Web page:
As regards Cor’s education and Ma’s bread – those two things won’t be lacking, not even if you become a painter. And as far as you’re concerned, your food, drink, sleep, your studio, your model – ..... they aren’t far off – and if the idea to paint should awaken in you, you’d see that it could be done.
Nevertheless, so that you won’t suspect me of overlooking the financial side, I’d just like to say – yet with all due respect for your present position as an art dealer: unless one has a certain handicraft and can make something with his own hands, I doubt the soundness of the means of subsistence.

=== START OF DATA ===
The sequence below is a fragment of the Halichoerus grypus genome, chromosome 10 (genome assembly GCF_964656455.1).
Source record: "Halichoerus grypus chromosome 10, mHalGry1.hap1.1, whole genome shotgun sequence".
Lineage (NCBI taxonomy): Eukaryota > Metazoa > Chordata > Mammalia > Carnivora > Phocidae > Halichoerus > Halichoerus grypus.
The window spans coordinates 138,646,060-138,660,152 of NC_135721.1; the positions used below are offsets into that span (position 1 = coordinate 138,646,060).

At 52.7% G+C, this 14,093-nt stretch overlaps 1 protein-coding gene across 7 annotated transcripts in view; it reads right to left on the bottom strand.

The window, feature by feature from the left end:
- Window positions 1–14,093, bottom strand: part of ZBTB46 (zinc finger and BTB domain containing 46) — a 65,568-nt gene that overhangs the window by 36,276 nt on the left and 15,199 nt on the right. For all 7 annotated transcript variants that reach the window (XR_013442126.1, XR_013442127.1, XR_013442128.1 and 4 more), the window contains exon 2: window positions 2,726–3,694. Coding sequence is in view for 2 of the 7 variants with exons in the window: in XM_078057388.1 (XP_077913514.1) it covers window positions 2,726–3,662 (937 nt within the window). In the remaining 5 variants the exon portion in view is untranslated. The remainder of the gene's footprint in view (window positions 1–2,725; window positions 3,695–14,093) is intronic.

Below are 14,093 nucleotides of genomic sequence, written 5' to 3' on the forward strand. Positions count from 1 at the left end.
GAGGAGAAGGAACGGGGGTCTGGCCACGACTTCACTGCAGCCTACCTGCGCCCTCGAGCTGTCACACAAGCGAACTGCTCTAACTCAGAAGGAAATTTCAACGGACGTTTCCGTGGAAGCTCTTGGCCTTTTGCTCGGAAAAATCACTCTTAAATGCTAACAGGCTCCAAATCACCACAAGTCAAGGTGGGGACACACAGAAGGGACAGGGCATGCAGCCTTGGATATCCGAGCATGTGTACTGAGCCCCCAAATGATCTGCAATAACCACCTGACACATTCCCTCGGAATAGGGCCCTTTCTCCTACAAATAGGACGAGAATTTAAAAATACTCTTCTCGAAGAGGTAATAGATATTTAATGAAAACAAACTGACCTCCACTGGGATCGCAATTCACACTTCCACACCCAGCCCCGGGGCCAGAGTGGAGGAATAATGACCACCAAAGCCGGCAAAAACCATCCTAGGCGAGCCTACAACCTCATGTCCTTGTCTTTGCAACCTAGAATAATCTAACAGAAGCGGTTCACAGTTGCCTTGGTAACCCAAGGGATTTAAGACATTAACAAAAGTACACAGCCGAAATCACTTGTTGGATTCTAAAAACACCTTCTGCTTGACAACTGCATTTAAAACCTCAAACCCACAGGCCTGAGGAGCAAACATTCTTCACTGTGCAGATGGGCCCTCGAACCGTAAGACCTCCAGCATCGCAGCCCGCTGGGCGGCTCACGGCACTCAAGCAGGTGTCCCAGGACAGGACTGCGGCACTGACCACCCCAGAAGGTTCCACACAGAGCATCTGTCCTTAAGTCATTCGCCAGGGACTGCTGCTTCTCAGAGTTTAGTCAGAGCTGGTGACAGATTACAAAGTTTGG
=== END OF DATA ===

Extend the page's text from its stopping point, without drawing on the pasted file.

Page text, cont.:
Meaning that I consider the social position of Jaap Maris, for example, more solid and independent than that of H.G.T. – I have a lot of respect for intellect and intelligence, if those are lacking then one comes to nought in spite of one’s handicraft, because one can’t stand up and defend one’s own work – you see this in Thijs Maris. But it’s precisely those people who have the intellect and intelligence, and it goes without saying that I count you among them and I’d like to count myself among them too, it’s fitting that they’re eminently suited to handiwork.
I repeat: if you take up painting you’ll succeed and, by your 30th year, you as a painter will have worked your way up, no less so in any respect than at present. A mediocrity in the bad sense of the word will certainly not be the case with you if you take up painting.
As regards painting, there are two lines of reasoning, how not to do it4 and how to do it. How to do it: with much drawing and little colour. How not to do it: with much colour and little drawing.  1r:4